Most irritating things so far, and how to deal with them

There are many varied ways in which society at large and individuals within it, attempt to impact on my usual good humour; which you will recall as being the thing I’m attempting to keep hold of as my whole body seems to rebel.

I’ve tried several ways of venting this, some more successful than others. For example:

  1. the assertive but Polite Response (initial attempt to retain good humour)- “I’m sorry, I don’t want to talk about that.”
  2. the Humour- e.g. laughing and waving hands above counter towards shop assistant when ignored by que-ers, supplemented by…
  3. the Friendly Comment- “I’m sorry, I don’t know the proceedure for getting your attention over this barrier!”
  4. the Physical Block- using my hands as brakes when someone attempts to move chair without checking with me.
  5. the Glare- useful towards parents of children who treat the wheelchair like dolly’s pram and decide to move you around.
  6. the Apology- as you can see, this is part of many of the responses, but also stands alone to be used when there really is a genuine discomfort in me or the people I meet.
  7. the Removal of Self from situation- getting out of chair on to crutches to escape if there is nowhere to wheel to. This has the added advantage of messing with their minds- you can see the cogs turning…”so why is she in a chair, then?”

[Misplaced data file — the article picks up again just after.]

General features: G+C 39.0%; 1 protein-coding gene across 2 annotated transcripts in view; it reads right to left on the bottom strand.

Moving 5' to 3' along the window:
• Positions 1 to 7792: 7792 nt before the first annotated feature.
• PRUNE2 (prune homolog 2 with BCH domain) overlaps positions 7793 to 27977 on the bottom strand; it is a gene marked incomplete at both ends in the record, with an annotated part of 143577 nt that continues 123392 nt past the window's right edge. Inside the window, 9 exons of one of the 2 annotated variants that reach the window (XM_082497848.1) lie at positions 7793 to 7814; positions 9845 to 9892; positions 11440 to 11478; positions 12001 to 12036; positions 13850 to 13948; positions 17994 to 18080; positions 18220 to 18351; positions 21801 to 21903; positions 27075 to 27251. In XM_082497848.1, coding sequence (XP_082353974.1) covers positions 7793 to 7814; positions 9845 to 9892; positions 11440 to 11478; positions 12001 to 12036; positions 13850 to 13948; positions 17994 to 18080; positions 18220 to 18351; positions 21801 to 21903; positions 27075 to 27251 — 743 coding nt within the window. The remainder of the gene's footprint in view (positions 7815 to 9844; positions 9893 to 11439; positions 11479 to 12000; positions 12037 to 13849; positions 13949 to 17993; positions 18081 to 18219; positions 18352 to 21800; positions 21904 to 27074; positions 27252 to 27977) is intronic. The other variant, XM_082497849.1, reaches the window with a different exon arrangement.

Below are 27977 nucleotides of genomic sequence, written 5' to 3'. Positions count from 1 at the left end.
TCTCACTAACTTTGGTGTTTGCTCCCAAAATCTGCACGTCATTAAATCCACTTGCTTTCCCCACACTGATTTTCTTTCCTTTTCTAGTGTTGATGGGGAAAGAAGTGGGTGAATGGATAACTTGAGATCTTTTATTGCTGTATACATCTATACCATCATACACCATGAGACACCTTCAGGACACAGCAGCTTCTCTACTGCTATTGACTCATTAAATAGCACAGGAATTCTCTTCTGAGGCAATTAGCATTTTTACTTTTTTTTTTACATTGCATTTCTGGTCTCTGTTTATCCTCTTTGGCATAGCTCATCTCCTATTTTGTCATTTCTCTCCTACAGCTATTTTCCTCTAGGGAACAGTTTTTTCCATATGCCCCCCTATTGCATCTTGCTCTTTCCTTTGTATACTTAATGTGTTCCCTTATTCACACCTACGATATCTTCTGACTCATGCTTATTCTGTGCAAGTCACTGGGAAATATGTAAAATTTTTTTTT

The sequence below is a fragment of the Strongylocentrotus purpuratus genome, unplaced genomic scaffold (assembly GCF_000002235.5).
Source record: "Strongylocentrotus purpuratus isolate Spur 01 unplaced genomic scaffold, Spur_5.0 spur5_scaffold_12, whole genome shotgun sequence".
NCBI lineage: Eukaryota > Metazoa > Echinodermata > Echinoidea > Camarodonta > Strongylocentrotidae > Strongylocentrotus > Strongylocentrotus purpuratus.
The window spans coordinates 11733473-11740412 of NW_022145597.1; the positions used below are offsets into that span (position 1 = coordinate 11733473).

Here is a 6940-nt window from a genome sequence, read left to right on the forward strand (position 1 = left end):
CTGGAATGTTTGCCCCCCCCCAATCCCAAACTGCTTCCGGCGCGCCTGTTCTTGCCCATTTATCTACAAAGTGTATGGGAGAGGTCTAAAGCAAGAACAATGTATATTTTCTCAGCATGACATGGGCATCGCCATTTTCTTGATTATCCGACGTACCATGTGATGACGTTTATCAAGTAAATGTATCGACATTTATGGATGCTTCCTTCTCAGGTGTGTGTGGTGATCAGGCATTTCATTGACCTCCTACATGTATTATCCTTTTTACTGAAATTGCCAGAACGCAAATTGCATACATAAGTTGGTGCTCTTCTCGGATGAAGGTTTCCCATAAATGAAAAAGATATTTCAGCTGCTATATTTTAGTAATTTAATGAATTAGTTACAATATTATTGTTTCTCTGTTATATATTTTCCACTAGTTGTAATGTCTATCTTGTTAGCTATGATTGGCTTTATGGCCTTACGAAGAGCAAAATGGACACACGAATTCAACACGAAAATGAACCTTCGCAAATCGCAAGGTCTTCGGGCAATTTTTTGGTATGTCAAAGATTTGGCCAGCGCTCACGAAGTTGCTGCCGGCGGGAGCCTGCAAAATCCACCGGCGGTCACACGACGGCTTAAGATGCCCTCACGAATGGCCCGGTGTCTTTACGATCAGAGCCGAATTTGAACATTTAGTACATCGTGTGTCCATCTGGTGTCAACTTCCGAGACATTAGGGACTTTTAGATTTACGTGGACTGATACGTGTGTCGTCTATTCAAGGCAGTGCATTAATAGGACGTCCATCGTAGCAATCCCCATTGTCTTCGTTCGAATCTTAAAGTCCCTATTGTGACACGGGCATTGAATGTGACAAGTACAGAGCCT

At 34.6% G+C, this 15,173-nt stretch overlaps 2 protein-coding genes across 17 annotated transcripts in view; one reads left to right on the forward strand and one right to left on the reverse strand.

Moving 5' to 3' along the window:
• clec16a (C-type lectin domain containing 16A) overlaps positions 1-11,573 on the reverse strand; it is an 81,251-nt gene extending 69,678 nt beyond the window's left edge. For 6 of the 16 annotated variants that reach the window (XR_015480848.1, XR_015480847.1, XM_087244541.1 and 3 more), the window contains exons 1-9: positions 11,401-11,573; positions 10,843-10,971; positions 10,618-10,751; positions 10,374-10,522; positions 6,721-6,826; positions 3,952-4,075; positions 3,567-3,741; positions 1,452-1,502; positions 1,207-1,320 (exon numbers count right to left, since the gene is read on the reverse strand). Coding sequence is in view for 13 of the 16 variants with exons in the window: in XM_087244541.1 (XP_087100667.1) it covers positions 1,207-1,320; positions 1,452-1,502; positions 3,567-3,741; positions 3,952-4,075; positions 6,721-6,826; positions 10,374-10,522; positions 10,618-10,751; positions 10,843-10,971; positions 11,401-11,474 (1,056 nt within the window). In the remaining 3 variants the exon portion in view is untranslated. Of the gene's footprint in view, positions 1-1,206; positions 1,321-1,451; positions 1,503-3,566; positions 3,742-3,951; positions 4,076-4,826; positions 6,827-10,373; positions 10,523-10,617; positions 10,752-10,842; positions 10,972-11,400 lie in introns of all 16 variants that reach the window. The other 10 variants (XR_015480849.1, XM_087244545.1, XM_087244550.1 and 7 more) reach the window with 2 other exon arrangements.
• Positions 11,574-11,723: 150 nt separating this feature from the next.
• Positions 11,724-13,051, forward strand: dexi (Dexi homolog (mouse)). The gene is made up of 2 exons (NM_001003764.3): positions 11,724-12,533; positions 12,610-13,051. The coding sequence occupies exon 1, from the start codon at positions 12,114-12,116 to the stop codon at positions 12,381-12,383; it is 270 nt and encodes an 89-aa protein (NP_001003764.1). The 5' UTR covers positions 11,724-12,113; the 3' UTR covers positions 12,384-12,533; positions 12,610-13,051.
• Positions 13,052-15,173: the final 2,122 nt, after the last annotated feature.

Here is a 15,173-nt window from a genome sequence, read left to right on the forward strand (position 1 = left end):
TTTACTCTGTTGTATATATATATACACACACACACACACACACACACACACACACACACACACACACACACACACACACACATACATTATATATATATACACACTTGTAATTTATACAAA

8. the Temper Tantrum- an immature response to the situation unfortunately usually used at home with those I love, who still on occasion forget I can’t do things. Supplemented shortly after by the Apology.

Others have told me of methods I have yet to employ, including

  1. the Sneaky Accident- this can involve wheeling over someone’s foot, or “accidentally” hitting them with crutch, walking stick etc. be prepared to supplement with the Apology or even the Removal of Self.

I’ll keep you posted on the relative success of these approaches…..

Leave a comment


  1. I spend most of my life being very rude. I probably shouldn’t be. At the same time, people need to know that their discriminatory, prejudiced, oppressive and/or disablist behaviour has effects on the disabled people in question!

    – Naomi (aka lilwatchergirl!)

    • Grrr! thanks for the comment, Naomi! Yes, it’s tempting to be very rude indeed, isn’t it…. you’re right- most people have no idea how their behaviour impacts.

      However, I’m becoming more and more aware of all the unconscious assumptions I had made about people in wheelchairs, so I am trying to have patience. After all, I genuinely thought loads of these issues had been sorted by the DDA etc- and I didn’t realise how patchy the available support was. It’s like racism, I suppose, very hard to identify from outside, absolutely unmissable from the inside.

      Trying to keep the faith- thanks for checking out the blog!


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